The decimal numeral system (also called base ten or occasionally denary) has ten as its base. It is the numerical base most widely used by modern civilizations.
Read more about Decimal.
Some articles on decimal:
... Some cultures do, or did, use other bases of numbers ... Pre-Columbian Mesoamerican cultures such as the Maya used a base-20 system (using all twenty fingers and toes) ...
... a proof for the Pythagorean Theorem, computes π to 5 decimal places, and calculates the time taken for the earth to orbit the sun to 9 decimal places 14th century ...
... limiting the number of digits right of the decimal point, by discarding the least significant ones. 32.438191288 −6.3444444444444 To truncate these numbers to 4 decimal digits, we only consider the 4 digits to the right of the decimal point ...
... This is a list of decimal-fraction equivalents, often called simply decimal equivalents ... The numbers after the thousandths or ten-thousandths decimal place are usually truncated or rounded for practical purposes 0.000 1.015 1..031 3..046 64. 1 ...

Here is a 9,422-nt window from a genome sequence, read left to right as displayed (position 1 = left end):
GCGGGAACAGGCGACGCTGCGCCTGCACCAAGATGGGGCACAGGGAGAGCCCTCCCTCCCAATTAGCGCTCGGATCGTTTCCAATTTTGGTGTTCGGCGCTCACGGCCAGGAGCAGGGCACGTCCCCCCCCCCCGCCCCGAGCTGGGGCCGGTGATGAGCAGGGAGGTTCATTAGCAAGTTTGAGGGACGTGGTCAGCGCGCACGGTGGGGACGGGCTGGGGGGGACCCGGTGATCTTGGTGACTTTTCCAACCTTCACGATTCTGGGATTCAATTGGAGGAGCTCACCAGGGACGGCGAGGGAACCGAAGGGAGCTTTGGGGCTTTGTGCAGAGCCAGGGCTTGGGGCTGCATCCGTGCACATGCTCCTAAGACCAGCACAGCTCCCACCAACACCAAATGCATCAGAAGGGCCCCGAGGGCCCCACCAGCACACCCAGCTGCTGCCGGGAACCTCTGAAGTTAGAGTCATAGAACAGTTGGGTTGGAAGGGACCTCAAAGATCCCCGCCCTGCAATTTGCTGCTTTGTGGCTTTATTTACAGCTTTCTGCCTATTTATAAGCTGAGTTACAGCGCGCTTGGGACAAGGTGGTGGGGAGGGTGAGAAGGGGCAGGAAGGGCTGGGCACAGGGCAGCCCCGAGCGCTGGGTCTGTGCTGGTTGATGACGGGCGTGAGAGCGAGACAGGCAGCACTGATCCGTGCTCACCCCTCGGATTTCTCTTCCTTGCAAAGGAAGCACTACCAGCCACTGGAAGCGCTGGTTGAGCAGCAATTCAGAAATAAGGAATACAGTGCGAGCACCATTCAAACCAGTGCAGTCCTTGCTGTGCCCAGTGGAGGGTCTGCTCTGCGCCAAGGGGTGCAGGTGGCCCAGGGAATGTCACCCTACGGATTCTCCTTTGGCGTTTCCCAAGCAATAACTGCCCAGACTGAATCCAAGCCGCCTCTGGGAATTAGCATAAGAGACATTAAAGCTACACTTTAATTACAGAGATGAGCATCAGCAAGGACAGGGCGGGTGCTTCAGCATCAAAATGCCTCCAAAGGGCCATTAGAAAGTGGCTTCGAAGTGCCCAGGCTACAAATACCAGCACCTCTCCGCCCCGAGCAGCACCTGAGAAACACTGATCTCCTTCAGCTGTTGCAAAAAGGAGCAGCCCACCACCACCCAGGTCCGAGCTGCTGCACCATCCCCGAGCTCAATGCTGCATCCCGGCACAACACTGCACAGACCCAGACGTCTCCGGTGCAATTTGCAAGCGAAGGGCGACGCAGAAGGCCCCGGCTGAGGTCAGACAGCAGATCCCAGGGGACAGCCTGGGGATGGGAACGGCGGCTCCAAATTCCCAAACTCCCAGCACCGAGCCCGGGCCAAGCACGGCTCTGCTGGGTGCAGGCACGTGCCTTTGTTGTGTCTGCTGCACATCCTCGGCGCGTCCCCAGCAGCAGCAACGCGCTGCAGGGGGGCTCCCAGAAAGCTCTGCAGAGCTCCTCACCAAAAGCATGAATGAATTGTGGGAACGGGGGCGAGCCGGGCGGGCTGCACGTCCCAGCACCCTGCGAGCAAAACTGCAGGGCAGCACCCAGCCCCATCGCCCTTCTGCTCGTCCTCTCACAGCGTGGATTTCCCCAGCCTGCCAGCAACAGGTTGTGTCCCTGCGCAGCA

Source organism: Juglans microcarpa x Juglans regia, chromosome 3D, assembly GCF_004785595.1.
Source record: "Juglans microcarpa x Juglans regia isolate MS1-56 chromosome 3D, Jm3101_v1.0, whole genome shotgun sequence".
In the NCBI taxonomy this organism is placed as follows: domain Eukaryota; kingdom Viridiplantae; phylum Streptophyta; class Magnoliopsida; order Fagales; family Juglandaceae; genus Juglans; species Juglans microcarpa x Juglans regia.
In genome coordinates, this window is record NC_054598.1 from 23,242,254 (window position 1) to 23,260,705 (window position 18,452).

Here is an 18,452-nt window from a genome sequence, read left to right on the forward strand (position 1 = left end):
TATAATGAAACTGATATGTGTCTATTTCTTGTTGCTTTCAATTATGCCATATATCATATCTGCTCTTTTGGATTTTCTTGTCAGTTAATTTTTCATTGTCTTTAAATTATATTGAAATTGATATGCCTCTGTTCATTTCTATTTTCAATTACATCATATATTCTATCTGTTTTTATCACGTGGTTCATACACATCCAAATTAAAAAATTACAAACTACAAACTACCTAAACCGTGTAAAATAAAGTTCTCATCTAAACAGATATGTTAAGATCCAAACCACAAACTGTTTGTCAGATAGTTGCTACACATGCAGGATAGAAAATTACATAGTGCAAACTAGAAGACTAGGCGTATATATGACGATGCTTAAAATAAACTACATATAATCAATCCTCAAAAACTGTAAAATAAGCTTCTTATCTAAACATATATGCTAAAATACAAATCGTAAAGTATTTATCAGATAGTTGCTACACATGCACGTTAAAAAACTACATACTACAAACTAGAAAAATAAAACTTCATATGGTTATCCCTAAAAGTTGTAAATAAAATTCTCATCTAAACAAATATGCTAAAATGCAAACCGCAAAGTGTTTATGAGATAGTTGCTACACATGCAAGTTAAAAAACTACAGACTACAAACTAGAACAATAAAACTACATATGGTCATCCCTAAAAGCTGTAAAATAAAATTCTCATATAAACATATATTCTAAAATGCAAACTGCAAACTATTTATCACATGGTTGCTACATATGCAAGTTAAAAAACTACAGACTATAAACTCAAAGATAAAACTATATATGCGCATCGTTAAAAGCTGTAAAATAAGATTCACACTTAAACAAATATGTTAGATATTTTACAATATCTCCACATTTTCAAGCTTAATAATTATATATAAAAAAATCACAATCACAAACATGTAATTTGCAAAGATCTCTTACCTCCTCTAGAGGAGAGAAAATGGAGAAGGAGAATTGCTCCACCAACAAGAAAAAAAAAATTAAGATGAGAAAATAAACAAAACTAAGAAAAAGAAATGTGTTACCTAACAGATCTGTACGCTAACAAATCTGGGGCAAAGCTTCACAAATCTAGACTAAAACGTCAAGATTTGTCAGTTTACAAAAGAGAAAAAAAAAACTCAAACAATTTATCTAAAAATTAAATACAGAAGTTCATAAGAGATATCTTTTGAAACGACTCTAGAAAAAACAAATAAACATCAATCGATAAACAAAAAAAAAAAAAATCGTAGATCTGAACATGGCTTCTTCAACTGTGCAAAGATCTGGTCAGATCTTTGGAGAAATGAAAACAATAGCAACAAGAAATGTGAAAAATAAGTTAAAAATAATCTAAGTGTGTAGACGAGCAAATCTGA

... Academic grading in Mexico employs a decimal system, from 0 to 10, to measure the students' scores ... (deficiente/reprobado) Since decimal fractions are common, a scale from 0 to 100 is often used to remove the decimal point ... but there must exist conversion rules to convert those grades to their equivalent in the decimal system ...
More definitions of "decimal":
- (noun): A proper fraction whose denominator is a power of 10.
Synonyms: decimal fraction
- (noun): A number in the decimal system.
- (adj): Divided by tens or hundreds.
Example: "A decimal fraction"; "decimal coinage"
Famous quotes containing the word decimal:
“It makes little sense to spend a month teaching decimal fractions to fourth-grade pupils when they can be taught in a week, and better understood and retained, by sixth-grade students. Child-centeredness does not mean lack of rigor or standards; it does mean finding the best match between curricula and childrens developing interests and abilities.”
—David Elkind (20th century)